Knitting group creates woolly zoo

The Twelve Days of Christmas has been given a makeover -

Zoo trips can often involve seeing some woolly animals - but not as much as a visit to a knitted menagerie created in Paignton, Devon.

A group of 30 zoo volunteers have been knitting away to create The Twelve Animal Days of Christmas Trail at Paignton Zoo since February, producing no less than 78 animals, the Torquay Herald and Express reports.

The collection has some rather different creatures to the ones in the traditional song: Instead of seven swans a-swimming there are seven meerkats munching, the six geese a-laying are replaced by six keepers keeping, the four calling birds make way for four zebras, the three French hens are usurped by a distinctly non-Gallic trio of giraffes, two rhinos take the place of the turtle doves and the partridge has had to give up the prime position in the pear tree in favour of a peacock.

In addition to this, there are no pipers, drummers or milkmaids, with twelve big cats scratching, eleven primates preening, ten snakes a-hissing, nine ranch animals running, eight parrots squawking and five crocodiles instead.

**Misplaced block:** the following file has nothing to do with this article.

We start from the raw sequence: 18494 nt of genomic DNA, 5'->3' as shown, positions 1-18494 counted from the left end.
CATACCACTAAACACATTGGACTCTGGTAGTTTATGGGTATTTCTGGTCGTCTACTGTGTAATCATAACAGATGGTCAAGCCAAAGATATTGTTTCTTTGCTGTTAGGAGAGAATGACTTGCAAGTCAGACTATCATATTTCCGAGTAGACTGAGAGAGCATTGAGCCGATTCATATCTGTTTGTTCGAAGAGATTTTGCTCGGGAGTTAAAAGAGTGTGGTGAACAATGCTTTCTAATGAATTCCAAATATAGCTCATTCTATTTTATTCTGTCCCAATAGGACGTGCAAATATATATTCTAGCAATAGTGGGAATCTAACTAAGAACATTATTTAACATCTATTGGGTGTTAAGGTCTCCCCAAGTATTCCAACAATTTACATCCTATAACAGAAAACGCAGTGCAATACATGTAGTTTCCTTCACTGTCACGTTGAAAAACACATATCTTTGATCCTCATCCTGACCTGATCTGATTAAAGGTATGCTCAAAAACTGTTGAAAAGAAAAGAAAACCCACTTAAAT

The knitters also created some smaller animals and a number of other items like scarves and pom-poms for International Tree Dressing Day, which was held earlier this month.

Commenting on the project, volunteer co-ordinator Neil Thomas-Childs told the newspaper: "Knitting is a great activity for volunteers during the quieter months of winter - but this turned into an epic, year-long project."

The knitters had some interesting challenges to turn the colourful yarn into the familiar markings of zoo animals, particularly the peacock and the giraffes.

It is not just the Paignton volunteers who have been knitting together some animal magic.

The Nimble Fingers group in Greater Manchester has managed to raise nearly £9,000 for the Alzheimer's Society with a sale of knitted mice. Some of these were knitted by the group, but when member Libby Swindells publicised the "Mile of Mice" project in the Manchester Evening News and on Facebook, knitters all over the world knitted their own mice and sent them over to help the cause - creating a chain of knitted mice that was 1.9 miles long.

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